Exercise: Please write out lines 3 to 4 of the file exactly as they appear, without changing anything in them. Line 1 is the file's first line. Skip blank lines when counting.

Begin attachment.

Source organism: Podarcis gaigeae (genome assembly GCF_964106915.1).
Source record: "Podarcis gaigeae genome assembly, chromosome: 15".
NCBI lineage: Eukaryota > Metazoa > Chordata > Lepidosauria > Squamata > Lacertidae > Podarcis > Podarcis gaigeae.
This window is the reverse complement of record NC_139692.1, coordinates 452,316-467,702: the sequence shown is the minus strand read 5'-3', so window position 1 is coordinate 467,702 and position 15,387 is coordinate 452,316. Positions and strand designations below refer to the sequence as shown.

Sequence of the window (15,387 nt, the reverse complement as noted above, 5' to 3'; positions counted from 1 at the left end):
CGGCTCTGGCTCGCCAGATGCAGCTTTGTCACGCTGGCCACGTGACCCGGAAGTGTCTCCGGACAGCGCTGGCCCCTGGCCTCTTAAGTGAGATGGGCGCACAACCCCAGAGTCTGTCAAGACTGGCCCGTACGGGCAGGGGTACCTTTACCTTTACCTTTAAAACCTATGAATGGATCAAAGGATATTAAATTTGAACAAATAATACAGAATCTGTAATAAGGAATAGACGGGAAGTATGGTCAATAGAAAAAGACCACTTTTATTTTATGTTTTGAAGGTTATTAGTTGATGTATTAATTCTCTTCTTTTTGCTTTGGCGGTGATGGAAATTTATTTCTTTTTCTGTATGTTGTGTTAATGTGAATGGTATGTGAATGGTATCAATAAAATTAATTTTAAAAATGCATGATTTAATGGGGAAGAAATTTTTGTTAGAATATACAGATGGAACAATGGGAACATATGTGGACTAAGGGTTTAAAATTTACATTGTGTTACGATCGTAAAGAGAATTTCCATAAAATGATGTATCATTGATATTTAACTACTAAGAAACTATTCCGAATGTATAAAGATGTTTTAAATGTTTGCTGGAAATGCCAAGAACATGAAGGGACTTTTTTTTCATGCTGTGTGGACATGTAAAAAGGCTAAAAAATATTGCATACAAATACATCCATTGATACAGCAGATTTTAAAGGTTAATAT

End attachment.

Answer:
NCBI lineage: Eukaryota > Metazoa > Chordata > Lepidosauria > Squamata > Lacertidae > Podarcis > Podarcis gaigeae.
This window is the reverse complement of record NC_139692.1, coordinates 452,316-467,702: the sequence shown is the minus strand read 5'-3', so window position 1 is coordinate 467,702 and position 15,387 is coordinate 452,316. Positions and strand designations below refer to the sequence as shown.